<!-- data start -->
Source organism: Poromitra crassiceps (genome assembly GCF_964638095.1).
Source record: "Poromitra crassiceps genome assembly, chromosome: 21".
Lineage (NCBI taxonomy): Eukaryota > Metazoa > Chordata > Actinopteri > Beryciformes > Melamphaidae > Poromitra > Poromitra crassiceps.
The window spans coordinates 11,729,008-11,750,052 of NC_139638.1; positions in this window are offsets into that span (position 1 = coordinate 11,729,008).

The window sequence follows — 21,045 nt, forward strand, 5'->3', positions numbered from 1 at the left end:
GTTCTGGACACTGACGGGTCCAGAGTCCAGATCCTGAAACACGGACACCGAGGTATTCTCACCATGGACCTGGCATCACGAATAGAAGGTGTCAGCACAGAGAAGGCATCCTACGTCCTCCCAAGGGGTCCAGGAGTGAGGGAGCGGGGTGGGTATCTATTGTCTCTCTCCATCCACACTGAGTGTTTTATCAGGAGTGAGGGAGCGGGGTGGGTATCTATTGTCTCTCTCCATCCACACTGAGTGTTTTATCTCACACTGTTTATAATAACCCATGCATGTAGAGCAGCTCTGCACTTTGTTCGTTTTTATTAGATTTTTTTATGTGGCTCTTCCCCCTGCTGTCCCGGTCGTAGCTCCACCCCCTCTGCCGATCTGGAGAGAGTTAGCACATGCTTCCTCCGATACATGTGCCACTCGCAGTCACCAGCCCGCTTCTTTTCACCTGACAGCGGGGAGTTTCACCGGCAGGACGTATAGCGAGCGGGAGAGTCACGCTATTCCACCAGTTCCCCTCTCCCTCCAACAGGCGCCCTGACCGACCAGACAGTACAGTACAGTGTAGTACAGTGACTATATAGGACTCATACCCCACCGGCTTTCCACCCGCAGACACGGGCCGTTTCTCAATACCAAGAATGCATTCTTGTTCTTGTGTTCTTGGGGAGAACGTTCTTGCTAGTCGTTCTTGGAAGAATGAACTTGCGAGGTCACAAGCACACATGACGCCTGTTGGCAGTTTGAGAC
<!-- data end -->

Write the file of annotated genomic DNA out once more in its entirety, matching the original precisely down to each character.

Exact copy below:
Source organism: Poromitra crassiceps (genome assembly GCF_964638095.1).
Source record: "Poromitra crassiceps genome assembly, chromosome: 21".
Lineage (NCBI taxonomy): Eukaryota > Metazoa > Chordata > Actinopteri > Beryciformes > Melamphaidae > Poromitra > Poromitra crassiceps.
The window spans coordinates 11,729,008-11,750,052 of NC_139638.1; positions in this window are offsets into that span (position 1 = coordinate 11,729,008).

The window sequence follows — 21,045 nt, forward strand, 5'->3', positions numbered from 1 at the left end:
GTTCTGGACACTGACGGGTCCAGAGTCCAGATCCTGAAACACGGACACCGAGGTATTCTCACCATGGACCTGGCATCACGAATAGAAGGTGTCAGCACAGAGAAGGCATCCTACGTCCTCCCAAGGGGTCCAGGAGTGAGGGAGCGGGGTGGGTATCTATTGTCTCTCTCCATCCACACTGAGTGTTTTATCAGGAGTGAGGGAGCGGGGTGGGTATCTATTGTCTCTCTCCATCCACACTGAGTGTTTTATCTCACACTGTTTATAATAACCCATGCATGTAGAGCAGCTCTGCACTTTGTTCGTTTTTATTAGATTTTTTTATGTGGCTCTTCCCCCTGCTGTCCCGGTCGTAGCTCCACCCCCTCTGCCGATCTGGAGAGAGTTAGCACATGCTTCCTCCGATACATGTGCCACTCGCAGTCACCAGCCCGCTTCTTTTCACCTGACAGCGGGGAGTTTCACCGGCAGGACGTATAGCGAGCGGGAGAGTCACGCTATTCCACCAGTTCCCCTCTCCCTCCAACAGGCGCCCTGACCGACCAGACAGTACAGTACAGTGTAGTACAGTGACTATATAGGACTCATACCCCACCGGCTTTCCACCCGCAGACACGGGCCGTTTCTCAATACCAAGAATGCATTCTTGTTCTTGTGTTCTTGGGGAGAACGTTCTTGCTAGTCGTTCTTGGAAGAATGAACTTGCGAGGTCACAAGCACACATGACGCCTGTTGGCAGTTTGAGAC